Many people will commonly say “Basketball is just a game. It’s not life or death.” My sports management students can tell you that, in addition to being a game, basketball is also the basis for a lucrative business. But it’s still not life or death.
“The Other Dream Team,” a documentary Directed by Marius Markevicius, is a story of life or death. It is a story of what basketball meant to the survival of a people. In particular, it’s the story of how the 1992 Lithuanian men’s basketball team, whose athletes long struggled under Soviet rule, became symbols of Lithuania’s independence movement and, with the unlikely help of The Grateful Dead, won more than just a game at the Barcelona Olympics.
After I first viewed this film, one reaction among others was “Wow, I did not know about that.” At the conclusion of our special Tisch Center screening at Cinema Village (across the street from our home on 7 East 12 Street) on Friday February 22, so many students came up to me and said “Wow, I did not know about that.” What a joy it was to share that experience with so many who had the same transformative reaction I had.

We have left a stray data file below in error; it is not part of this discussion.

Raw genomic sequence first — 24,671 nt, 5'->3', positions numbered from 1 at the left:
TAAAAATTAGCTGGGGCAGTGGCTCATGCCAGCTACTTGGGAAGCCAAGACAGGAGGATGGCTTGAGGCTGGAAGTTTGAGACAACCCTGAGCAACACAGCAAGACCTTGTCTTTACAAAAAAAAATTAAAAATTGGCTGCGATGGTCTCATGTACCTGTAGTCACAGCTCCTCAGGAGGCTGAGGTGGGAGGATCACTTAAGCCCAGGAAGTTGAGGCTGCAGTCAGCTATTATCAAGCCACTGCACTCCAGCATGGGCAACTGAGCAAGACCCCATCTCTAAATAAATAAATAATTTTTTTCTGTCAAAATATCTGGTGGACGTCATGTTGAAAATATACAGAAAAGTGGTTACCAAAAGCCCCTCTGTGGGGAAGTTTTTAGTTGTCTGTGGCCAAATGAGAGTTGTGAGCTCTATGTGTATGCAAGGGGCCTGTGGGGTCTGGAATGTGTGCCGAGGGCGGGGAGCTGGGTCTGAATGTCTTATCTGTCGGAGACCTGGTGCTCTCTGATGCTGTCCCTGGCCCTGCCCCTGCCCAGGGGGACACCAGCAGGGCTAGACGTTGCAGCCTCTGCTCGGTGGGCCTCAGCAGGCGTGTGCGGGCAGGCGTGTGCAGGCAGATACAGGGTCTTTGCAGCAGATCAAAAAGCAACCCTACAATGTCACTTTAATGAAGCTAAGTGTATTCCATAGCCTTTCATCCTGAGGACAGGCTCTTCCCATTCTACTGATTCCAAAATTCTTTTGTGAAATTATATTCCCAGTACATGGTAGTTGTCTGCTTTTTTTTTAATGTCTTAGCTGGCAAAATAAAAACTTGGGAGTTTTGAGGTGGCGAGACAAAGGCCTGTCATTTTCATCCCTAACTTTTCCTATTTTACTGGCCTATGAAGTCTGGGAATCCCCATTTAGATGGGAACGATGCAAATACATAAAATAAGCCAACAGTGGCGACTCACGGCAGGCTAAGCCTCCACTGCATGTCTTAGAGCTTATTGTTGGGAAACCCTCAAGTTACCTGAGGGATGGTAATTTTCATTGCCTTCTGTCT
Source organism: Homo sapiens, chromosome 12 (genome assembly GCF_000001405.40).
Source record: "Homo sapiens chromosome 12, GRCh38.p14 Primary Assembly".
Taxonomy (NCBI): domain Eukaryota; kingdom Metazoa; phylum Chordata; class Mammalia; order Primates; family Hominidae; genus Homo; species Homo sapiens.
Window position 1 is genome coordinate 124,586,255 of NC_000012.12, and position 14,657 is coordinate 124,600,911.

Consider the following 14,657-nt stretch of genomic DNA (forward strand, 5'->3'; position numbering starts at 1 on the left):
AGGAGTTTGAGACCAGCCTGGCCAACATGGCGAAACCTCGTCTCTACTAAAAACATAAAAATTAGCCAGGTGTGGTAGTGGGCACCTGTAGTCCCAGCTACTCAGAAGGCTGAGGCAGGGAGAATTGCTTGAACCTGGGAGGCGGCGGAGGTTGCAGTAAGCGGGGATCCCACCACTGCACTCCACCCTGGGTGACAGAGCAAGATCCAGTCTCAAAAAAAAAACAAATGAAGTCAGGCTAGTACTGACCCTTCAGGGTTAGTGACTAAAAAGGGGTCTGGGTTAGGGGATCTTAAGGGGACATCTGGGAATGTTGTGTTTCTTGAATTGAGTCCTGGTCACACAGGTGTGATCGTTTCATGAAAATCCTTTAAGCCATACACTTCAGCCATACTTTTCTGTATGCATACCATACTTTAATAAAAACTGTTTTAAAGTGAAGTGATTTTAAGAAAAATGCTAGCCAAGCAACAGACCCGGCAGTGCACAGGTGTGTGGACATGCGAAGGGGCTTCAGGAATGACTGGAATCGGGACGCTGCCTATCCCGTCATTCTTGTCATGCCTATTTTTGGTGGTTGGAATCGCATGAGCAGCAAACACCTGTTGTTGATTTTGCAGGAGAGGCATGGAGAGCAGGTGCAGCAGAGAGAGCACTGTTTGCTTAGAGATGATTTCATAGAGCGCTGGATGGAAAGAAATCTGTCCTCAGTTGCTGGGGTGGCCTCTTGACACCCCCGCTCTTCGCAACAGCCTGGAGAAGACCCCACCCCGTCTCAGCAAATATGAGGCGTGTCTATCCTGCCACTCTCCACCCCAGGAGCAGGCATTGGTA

More, the panel discussion on global basketball that followed the screening was like being inside a room with four influential people who will have very much to say and do about how basketball develops around the world in the next 25 years.
Brooks Meek, NBA VP of International Operations stated, almost as a matter of fact, that we would see an NBA “super-league” somewhere else besides North America in the next 10 years.
Kim Bohuny, NBA VP of International Operations and Brook’s boss, did not disagree with Brooks but added that NBA-related global opportunities for women’s basketball will, if she has her way, expand substantially.
Jim O’Connell, Hall of Fame Associated Press writer, humorously pondered the imminent demise of the NCAA and brashly recommended FIBA “get out the NBA’s way” and allow for the NBA to run global professional leagues.
I took special note of former NBA VP Media Relations Terry Lyons’ prediction that a wave of global “fantasy basketball” will presage the creation of a global NBA. I thought at one point they’d all join in a chorus of “It’s a Small World After All.”
By the end, one thing was certain from all panelists: global basketball continues to grow at a rapid rate with no end in sight. This means more professional opportunities, which means a broader global marketplace for sports business graduates. It’s amazing what you can learn in a movie theater on a winter Friday, especially if your part of the Tisch Center.